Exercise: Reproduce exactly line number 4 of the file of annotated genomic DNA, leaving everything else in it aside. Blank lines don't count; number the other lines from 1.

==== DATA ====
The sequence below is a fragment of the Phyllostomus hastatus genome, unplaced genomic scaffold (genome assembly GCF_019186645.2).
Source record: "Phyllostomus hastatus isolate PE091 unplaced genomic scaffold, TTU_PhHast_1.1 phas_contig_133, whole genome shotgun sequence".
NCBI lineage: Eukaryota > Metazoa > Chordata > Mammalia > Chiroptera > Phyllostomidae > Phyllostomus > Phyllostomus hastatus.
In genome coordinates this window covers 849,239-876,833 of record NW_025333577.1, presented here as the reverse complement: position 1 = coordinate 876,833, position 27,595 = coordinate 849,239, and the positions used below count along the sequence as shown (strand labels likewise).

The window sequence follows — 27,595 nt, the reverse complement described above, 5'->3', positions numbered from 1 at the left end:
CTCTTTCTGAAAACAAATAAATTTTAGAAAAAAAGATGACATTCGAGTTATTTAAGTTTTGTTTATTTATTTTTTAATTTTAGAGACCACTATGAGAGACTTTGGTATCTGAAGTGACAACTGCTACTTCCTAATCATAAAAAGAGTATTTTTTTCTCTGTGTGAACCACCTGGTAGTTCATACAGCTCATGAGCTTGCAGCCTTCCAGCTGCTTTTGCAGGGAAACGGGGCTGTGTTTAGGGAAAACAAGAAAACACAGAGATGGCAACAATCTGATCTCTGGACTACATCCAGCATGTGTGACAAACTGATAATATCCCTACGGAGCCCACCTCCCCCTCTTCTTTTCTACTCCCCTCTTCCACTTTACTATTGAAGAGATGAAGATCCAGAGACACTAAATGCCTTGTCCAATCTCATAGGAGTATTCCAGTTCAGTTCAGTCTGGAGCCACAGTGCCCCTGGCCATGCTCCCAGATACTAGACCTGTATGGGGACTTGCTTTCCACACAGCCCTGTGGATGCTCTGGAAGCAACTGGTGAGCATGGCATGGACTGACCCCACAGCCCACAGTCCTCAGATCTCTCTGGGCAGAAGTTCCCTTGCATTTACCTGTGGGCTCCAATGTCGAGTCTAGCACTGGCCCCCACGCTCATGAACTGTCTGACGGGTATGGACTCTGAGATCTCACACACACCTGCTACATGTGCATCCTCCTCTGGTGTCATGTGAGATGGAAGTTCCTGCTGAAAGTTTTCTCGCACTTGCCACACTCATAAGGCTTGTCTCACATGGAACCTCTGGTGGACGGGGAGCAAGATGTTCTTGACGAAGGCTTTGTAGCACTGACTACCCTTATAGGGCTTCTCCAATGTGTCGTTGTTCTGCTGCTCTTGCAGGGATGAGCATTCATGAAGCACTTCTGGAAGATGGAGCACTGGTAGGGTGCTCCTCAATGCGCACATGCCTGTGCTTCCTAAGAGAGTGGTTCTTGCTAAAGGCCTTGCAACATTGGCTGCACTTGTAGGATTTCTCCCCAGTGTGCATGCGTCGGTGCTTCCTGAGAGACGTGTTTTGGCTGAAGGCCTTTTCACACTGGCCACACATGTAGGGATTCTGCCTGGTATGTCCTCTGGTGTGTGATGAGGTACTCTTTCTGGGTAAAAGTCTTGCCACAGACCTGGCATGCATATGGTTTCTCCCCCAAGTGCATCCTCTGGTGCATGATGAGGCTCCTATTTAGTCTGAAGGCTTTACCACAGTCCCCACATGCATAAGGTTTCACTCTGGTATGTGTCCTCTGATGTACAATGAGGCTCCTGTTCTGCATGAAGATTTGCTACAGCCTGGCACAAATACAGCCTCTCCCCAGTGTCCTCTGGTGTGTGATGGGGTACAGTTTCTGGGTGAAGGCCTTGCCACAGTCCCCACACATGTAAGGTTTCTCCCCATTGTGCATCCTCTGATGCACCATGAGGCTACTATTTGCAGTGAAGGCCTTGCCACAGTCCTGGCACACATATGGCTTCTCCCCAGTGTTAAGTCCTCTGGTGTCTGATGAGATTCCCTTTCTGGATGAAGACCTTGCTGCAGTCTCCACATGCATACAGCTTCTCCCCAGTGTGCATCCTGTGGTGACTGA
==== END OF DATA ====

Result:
In genome coordinates this window covers 849,239-876,833 of record NW_025333577.1, presented here as the reverse complement: position 1 = coordinate 876,833, position 27,595 = coordinate 849,239, and the positions used below count along the sequence as shown (strand labels likewise).